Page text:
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Acknowledgements

For Dolly Varden telemetry the authors acknowledge the support provided by Fisheries and Oceans Canada’s Species at Risk Program, Fisheries Joint Management Committee, Parks Canada Agency, Aklavik Hunters and Trappers Committee, and the West Side Working Group. The authors thank Frank Dillon (Aklavik), Jay Frandsen (Parks Canada), and Matt Garnett (Parks Canada) for assistance with sampling Dolly Varden and Great Slave Helicopters (Connor Gould) and Aklak Air for providing flights. For the Eastern Beaufort Sea (EBS) beluga telemetry programme, they acknowledge their partners the Inuvialuit Game Council and Fisheries Joint Management Committee, as well as members of the Tagging Advisory Group. They thank members of the field crew for their work in data collection, advice on project delivery, and discussions on beluga ecology: Nigel Hussey (University of Windsor), Greg O’Corry-Crowe (Florida Atlantic University), John Noksana Sr., Joseph Felix Jr., Raymond Ettagiak, James Pokiak and Mikkel Panaktalok (Tuktoyaktuk), Lawrence Kaglik and Linley Day (Inuvik), Dennis Arey and Dwayne Benoit (Aklavik), Patrick Akhiatak (Ulukhaktok), Norman Anikina (Sachs Harbour), Émilie Couture and Benjamin Lamglait (Granby Zoo/Canadian Wildlife Health Cooperative), Greg Elias (Aurora Research Institute), and Jeremy Hansen (Fisheries and Oceans Canada, Inuvik). They thank Laura Murray (Fisheries and Oceans Canada), Emily Way-Nee (Joint Secretariat), Jimmy Kalinek (Only Way Outfitting), and James Keevik for key logistical support for beluga telemetry. They thank the three anonymous reviewers for their constructive feedback in helping to improve the manuscript.

Funding

Financial and in-kind support for Dolly Varden telemetry was provided by Fisheries and Oceans Canada (Species at Risk Program, Fisheries Management, and Science), Inuvialuit Final Agreement implementation funds (Fisheries Joint Management Committee), Parks Canada Agency, and Department of Natural Resources Canada’s Polar Continental Shelf Program. Funding for the beluga telemetry programme was provided by Crown-Indigenous Relations and Northern Affairs Canada (Beaufort Regional Strategic Environmental Assessment), Fisheries and Oceans Canada (Intergovernmental Strategy, Strategic Program for Ecosystem-based Research and Advice, Arctic Science Fund, National Conservation Plan), Inuvialuit Final Agreement implementation funds (Fisheries Joint Management Committee), Tarium Niryuitait Marine Protected Area funds and Anguniaqvia niqiqyuam Marine Protected Area funds (Fisheries Joint Management Committee), and Natural Resources Canada’s Polar Continental Shelf Program.

Author information

Authors and Affiliations

Authors

Contributions

CPG conceived the Dolly Varden telemetry study; CPG and KLH secured funding to support Dolly Varden telemetry; LL and SM led programme implementation and secured funding and partnerships for the beluga telemetry programmes; CPG and EVL conducted fieldwork for Dolly Varden telemetry; LS, SM, and LL conducted fieldwork for beluga telemetry; CPG, LS, LL, and MBC conceptualized the manuscript and led the writing; LS and MBC performed data analyses and interpretation, and mapping. All authors reviewed and edited the manuscript. All authors read and approved the final manuscript.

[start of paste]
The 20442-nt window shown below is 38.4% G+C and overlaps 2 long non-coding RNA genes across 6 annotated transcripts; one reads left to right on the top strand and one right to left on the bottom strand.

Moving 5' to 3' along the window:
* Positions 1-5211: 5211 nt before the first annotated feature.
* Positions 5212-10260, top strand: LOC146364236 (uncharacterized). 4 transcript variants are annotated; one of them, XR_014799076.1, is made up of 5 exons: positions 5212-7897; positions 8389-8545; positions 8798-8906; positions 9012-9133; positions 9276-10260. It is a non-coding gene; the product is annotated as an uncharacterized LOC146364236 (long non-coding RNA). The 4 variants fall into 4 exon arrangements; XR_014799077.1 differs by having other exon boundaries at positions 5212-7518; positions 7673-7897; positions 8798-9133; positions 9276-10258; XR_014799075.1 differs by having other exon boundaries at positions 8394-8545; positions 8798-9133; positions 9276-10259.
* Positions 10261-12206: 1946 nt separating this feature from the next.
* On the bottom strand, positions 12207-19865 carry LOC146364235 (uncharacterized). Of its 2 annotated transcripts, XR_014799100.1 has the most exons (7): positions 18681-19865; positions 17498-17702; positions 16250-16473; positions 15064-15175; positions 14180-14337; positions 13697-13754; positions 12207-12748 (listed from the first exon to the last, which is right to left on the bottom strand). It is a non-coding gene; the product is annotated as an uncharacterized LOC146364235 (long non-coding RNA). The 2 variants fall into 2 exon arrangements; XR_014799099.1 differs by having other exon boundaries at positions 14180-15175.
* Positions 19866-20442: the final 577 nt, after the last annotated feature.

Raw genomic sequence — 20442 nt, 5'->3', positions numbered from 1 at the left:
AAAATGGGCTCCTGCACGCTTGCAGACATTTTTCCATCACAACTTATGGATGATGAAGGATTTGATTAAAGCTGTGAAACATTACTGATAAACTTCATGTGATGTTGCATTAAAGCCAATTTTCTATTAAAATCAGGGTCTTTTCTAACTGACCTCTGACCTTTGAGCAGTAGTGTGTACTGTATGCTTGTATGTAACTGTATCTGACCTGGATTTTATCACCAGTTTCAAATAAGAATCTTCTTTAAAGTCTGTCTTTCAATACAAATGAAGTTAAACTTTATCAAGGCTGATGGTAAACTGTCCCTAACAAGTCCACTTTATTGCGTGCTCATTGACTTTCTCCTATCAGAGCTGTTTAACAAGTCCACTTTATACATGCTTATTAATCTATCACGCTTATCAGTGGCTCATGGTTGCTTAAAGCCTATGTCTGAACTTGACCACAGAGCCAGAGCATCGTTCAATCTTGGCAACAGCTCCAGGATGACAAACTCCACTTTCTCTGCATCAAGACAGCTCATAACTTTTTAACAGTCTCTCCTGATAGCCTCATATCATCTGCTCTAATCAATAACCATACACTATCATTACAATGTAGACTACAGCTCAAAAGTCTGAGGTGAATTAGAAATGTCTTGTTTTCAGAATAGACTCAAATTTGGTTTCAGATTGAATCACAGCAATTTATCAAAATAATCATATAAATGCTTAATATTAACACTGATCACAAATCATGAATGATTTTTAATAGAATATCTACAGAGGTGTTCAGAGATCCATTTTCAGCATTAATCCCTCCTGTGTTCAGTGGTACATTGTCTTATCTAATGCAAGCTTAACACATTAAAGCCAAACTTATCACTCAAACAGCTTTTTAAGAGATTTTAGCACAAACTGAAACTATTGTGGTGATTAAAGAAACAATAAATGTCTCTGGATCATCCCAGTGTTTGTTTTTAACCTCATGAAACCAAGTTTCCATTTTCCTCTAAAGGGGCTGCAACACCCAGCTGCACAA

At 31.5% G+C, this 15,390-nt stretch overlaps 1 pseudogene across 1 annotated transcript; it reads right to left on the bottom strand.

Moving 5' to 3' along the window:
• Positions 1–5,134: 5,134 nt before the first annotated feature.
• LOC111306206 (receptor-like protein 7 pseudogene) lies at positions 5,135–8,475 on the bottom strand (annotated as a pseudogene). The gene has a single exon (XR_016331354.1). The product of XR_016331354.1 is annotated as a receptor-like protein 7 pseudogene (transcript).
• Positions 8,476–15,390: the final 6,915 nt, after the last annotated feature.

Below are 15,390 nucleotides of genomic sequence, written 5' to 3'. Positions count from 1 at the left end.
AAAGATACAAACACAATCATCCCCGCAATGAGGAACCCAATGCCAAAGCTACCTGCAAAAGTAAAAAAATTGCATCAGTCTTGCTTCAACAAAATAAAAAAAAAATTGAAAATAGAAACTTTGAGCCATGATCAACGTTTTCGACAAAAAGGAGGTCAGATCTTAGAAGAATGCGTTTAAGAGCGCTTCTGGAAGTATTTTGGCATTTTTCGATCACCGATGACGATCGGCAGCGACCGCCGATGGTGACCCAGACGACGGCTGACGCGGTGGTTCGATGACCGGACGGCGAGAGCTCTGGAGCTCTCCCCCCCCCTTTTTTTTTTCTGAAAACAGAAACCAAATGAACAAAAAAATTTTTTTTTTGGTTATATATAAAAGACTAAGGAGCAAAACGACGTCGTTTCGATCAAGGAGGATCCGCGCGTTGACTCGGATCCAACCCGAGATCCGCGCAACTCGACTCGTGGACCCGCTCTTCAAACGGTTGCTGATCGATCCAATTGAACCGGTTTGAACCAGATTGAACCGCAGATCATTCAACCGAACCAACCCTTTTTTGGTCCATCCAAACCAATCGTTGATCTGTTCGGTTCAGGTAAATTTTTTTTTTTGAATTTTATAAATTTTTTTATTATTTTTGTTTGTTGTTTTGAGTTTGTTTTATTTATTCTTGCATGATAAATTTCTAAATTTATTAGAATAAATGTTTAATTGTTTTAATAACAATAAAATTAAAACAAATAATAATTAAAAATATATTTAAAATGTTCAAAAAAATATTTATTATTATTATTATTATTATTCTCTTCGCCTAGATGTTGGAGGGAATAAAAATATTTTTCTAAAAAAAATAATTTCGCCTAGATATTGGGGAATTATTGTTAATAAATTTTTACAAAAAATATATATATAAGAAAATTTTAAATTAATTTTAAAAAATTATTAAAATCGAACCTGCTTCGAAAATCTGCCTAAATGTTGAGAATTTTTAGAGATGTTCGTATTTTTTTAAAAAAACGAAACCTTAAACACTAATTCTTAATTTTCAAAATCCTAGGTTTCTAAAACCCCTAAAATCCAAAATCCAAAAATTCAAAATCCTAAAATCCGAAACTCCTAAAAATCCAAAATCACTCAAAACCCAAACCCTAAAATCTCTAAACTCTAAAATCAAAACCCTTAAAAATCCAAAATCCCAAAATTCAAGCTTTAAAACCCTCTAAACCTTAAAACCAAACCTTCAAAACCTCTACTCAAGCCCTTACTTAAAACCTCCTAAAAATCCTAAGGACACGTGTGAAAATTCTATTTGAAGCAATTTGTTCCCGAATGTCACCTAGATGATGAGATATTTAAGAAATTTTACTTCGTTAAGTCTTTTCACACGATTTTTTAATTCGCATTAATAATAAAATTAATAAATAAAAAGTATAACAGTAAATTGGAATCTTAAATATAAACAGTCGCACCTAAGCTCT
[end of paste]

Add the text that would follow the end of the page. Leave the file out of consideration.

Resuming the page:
Corresponding author

Correspondence to Colin P. Gallagher.

Ethics declarations

Ethics approval and consent to participate

All capture and tagging methodology used for Dolly Varden and beluga whales were approved under Fisheries and Oceans Canada’s License to Fish for Scientific Purposes (S-19/20-3022-YK for Dolly Varden and S-18/19-3020-YK, S-19/20-3020-YK for beluga whale) and the Freshwater Institute’s Animal Care Committee (FWI-ACC-2019-33 for Dolly Varden and FWI-ACC-2018-24, FWI-ACC-2019-29 for beluga whale). For Dolly Varden telemetry we received approval from the Aklavik Hunters and Trappers Committee, and the West Side Working Group, while approval was provided by all Hunters and Trappers Committees in the Inuvialuit Settlement Region for beluga tagging telemetry.

Consent for publication

Not applicable.

Competing interests

The authors declare that they have no competing interests.

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Gallagher, C.P., Storrie, L., Courtney, M.B. et al. Predation of archival tagged Dolly Varden, Salvelinus malma, reveals predator avoidance behaviour and tracks feeding events by presumed beluga whale, Delphinapterus leucas, in the Beaufort Sea. Anim Biotelemetry 9, 48 (2021). https://doi.org/10.1186/s40317-021-00271-x

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Keywords

  • Predator–prey interactions
  • Pop-up satellite archival tag
  • Stomach temperature
  • Diving
  • Habitat overlap